We can then ask how plausible some of the “rate effects” that economists throw around. For example, current U.S. fiscal policy is often alleged to have raised bond yields — but why would we expect forward rates to be trading below historically realised rates? (I know, QE.) If we tried translating some alleged coefficients from the U.S. to Japan, the fair value for JGB’s would have been comically low for a long time.
Finally, we need to question how significant an effect is its alleged impact is less than the trading range for a month. Any effect less than 50 basis points on the 10-year spot rate is indistinguishable from trading noise.
30-Year Supply and Demand: Demand Matters!
Once we are discussing the 30-year point of the curve, supply and demand do matter more. The reason is the inability of the private sector to credibly offer 30-year tenors (which also limits inflation-linked supply). Meanwhile, regulators force insurance and pension funds into 30-year bonds.
“Supply and demand” only matter for pricing if investors are price insensitive — they do not care about expected returns. (If they are price sensitive, they should price everything as efficiently as possible.) If regulators are forcing you to buy 30-years, you are by definition price insensitive. What happens when there is not sufficient float to absorb these buyers? You get the U.K. gilt curve of the 1990s, that is what you get.
If want to model “supply and demand,” we need to get a handle on all the factors that matter. That is not just what is easy to measure or fits ideological predilections (which describes the usual situation), we need everything. We also need summary measures. The current research strategy is to add individual factors as they pop up, like foreign central bank purchases, or quantitative easing. By adding “new” factors that spike in each cycle, economists are effectively adding a dummy variable each cycle — which makes it rather easy to keep a model output near observed data. If we had a single “supply” variable, we then no longer have a half dozen dummy variables to monkey around with.
Obliterating Pricing With QE
I will conclude with an extension of my discussion of ultra-longs: what happens if the central bank goes nuts with quantitative easing?
If the central bank can take down all the free-floating duration in some part of the maturity curve, they are in a position to dictate pricing. They do not need to buy everything; there are other price-insensitive bond buyers. However, they need to overcome the private sector supply of duration as well.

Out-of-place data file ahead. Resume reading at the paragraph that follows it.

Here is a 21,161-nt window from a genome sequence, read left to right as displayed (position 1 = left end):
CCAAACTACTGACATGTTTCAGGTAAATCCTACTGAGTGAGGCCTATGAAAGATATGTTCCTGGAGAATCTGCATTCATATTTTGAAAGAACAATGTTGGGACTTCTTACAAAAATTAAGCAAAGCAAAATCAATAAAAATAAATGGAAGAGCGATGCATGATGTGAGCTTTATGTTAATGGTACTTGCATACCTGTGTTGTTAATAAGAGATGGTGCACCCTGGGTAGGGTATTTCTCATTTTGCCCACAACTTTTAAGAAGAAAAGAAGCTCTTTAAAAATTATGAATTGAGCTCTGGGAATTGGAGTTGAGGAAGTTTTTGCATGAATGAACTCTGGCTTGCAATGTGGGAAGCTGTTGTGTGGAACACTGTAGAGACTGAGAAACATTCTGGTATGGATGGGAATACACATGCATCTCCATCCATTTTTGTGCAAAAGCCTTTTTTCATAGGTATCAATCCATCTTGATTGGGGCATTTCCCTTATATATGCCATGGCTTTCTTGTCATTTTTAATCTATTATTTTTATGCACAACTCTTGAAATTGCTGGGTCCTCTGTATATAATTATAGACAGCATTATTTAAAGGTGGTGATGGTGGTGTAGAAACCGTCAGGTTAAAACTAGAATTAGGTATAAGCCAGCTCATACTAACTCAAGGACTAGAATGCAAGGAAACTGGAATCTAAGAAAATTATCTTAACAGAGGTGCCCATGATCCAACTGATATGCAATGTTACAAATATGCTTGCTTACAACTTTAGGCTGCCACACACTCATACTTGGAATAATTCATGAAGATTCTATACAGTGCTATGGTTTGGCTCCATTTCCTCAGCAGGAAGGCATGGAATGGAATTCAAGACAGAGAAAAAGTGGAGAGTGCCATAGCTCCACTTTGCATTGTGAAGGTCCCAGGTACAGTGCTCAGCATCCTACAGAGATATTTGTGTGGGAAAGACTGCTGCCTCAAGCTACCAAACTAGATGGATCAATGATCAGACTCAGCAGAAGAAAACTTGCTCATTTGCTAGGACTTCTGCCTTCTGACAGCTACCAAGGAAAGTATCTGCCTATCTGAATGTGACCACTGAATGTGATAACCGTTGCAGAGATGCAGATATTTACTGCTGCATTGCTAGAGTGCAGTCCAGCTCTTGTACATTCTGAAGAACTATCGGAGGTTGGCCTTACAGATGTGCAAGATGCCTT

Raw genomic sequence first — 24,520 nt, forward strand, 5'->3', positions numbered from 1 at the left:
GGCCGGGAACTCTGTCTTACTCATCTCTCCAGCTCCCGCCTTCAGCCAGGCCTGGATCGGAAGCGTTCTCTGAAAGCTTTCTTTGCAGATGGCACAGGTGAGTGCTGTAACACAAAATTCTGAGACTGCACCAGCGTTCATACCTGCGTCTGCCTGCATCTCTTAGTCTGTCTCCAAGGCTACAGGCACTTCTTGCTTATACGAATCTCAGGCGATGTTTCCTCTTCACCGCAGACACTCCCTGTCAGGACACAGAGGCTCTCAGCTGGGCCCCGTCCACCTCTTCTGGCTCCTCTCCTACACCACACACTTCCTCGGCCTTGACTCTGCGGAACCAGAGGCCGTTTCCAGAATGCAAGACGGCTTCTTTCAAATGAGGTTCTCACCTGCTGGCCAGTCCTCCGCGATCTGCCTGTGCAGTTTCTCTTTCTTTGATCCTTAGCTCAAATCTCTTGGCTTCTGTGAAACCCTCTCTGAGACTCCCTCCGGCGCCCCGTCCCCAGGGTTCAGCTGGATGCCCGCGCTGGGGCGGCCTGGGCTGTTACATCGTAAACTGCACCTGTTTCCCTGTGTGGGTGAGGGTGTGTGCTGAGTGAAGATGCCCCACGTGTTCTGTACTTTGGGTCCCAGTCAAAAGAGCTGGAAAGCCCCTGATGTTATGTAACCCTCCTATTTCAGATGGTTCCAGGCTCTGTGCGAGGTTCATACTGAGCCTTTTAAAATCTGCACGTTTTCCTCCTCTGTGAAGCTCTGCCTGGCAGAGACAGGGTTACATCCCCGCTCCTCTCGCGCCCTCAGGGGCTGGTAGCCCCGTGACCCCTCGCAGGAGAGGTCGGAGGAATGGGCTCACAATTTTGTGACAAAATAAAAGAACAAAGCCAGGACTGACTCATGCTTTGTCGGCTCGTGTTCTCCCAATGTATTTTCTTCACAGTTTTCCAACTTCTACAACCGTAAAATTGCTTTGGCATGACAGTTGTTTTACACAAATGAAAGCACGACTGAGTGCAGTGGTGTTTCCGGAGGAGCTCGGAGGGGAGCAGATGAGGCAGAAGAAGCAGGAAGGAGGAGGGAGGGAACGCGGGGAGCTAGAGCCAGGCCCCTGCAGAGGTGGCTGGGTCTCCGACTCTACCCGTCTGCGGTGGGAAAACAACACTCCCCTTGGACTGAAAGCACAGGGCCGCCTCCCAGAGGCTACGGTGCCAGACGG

If we look at the U.S. dollar market in the last cycle, I am in the camp that QE was too small to achieve that level of dominance. They bought a big slug of Treasurys and MBS, but there was enough duration (including the Treasury extending the duration of issuance) that we ended up in the position that most of the researchers who claimed QE worked were researchers at the Fed itself.
However, if we look at other episodes, central banks did manage to assert dominance. Not every country has the hyper-active borrowers of the U.S. dollar rates complex has.
This is somewhat unpleasant from a modelling perspective. We cannot just plug in “QE” as some kind of linear factor: purchases may have a negligible effect until some threshold is hit, at which point yields are whatever the central bank wants them to be. Since the central banks did not announce price targets, there’s not a whole lot to work with.
The literature attempting to link bond yields to things like deficits is large and varied. Rather than attempt to discuss each paper as it comes, I would instead suggest looking at the basic underlying principles involved, and focus on papers that are not making obvious errors.
Even if the reader is more charitable to this research than myself, my suggestion is to not blindly follow researchers to where they want to go, you want to instead apply whatever methodology they are using to a more useful problem statement. My suggested decomposition into the 5-year spot and the 5-year/5-year forward is probably going to frame the research in a much cleaner way.Email subscription: Go to https://bondeconomics.substack.com/